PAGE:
Back to trolling and BAM, my bait gets slammed again rendering another titanic fight. From that point on it was fish on for everyone! Of course, all good things come to an end. As the fishing slowed down, we made a move where one angler caught a 25lb Dorado. Another fine dinner and drinks ensued.

Max landed this beautiful striped Marlin.

Next up on day 3, Marlin! We made the necessary gear changes that consisted of 100lb fluorocarbon and 100lb ball bearing swivels along with 10/0 circle hooks so that we could troll Ballyhoo. While in a group, the key to the Marlin process is to form a line and then paddle at the same speed to maintain a virtual wall of bait.  Jim calls this the “wall of death.” Not 10 minutes into our troll, Max (from Quebec) hooks up to a striped Marlin — crazy! We all scrambled to get our baits in and support Max. As the fish pulled Max farther away from our group, Jeff volunteered to keep up with him to assist him with landing the fish. The rest of us reformed the line and continued trolling down the Baja coast. We had several strikes and follows from Marlin and a good run by a Dorado but no hook ups. Later on, we heard that after a long one and a half hour fight, Max finally landed it. Needless to say, Max was spent for the day.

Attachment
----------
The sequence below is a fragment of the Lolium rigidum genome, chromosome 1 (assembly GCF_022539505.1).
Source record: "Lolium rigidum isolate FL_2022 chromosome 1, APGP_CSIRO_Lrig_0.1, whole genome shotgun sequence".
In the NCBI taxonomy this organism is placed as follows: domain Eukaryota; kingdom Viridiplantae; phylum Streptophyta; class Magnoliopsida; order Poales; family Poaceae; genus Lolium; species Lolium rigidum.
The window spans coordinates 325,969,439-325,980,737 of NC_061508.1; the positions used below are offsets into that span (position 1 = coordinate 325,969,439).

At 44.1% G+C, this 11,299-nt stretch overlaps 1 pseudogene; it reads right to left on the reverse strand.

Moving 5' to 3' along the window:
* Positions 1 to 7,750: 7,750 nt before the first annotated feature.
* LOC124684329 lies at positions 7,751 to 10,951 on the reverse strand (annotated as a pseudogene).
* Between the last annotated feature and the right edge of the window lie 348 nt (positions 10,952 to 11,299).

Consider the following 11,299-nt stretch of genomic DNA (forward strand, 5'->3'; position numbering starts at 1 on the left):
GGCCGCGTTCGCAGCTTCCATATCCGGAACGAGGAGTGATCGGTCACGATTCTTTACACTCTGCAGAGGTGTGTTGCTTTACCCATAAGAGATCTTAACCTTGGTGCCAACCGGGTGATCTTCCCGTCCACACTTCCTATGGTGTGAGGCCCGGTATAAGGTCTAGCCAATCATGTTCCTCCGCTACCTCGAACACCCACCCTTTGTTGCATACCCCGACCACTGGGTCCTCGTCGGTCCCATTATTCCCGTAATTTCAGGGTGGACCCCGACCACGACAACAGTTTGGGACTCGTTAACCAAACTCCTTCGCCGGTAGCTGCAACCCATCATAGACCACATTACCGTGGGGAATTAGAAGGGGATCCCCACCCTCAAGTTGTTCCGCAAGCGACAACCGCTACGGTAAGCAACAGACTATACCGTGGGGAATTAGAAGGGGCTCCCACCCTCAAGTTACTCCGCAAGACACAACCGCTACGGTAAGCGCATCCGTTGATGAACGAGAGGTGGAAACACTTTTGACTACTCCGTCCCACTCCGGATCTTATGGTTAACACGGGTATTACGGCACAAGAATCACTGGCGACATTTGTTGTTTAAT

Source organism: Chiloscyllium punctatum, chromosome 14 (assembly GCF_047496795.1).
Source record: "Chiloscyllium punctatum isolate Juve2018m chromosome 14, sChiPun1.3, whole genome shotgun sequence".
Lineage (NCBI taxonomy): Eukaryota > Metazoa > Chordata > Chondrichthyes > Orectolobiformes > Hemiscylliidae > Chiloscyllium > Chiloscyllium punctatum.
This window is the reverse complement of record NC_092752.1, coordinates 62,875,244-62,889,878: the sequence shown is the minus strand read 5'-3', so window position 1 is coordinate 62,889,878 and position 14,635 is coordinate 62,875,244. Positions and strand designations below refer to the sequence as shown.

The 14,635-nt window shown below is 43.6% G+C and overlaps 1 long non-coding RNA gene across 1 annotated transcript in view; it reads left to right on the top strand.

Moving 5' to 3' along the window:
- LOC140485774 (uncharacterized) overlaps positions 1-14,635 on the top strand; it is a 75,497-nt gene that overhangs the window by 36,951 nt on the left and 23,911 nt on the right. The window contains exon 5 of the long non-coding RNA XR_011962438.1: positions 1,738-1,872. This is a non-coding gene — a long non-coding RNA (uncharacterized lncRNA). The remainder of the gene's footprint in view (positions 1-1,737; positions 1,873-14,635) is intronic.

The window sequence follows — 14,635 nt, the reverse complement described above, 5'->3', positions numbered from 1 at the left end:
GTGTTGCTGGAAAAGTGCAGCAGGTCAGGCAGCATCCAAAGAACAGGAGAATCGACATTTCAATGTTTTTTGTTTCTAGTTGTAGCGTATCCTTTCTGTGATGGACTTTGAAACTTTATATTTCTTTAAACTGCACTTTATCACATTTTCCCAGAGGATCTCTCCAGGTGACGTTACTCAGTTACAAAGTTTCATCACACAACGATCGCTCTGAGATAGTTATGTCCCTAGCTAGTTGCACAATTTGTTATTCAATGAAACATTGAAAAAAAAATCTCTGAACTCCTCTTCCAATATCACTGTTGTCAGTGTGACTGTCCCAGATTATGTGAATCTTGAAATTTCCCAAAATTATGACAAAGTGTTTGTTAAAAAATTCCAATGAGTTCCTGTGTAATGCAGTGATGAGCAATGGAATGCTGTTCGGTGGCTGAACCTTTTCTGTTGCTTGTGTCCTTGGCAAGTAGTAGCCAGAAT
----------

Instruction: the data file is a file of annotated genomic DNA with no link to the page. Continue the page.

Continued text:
The Wall of Death

On day four, we formed another “wall of death” and began the troll. We trolled, trolled some more, trolled a little bit farther, trolled a wee bit more and did I mention we trolled? After a lengthy trolling session the wind had picked up considerably, so some of us made a move back over to Punta Arena. We were determined to catch something on our final day so we began trolling for roosters again. I quickly hooked up but not with a rooster. Instead I was tussling with a large needlefish! Estimates have this thing between 4-5 feet. As soon as I let the monster go Jeff gets a screaming run and hooks up with his final rooster of the trip. Shortly after, I was rewarded with a nice Jack Crevalle and again, another Rooster.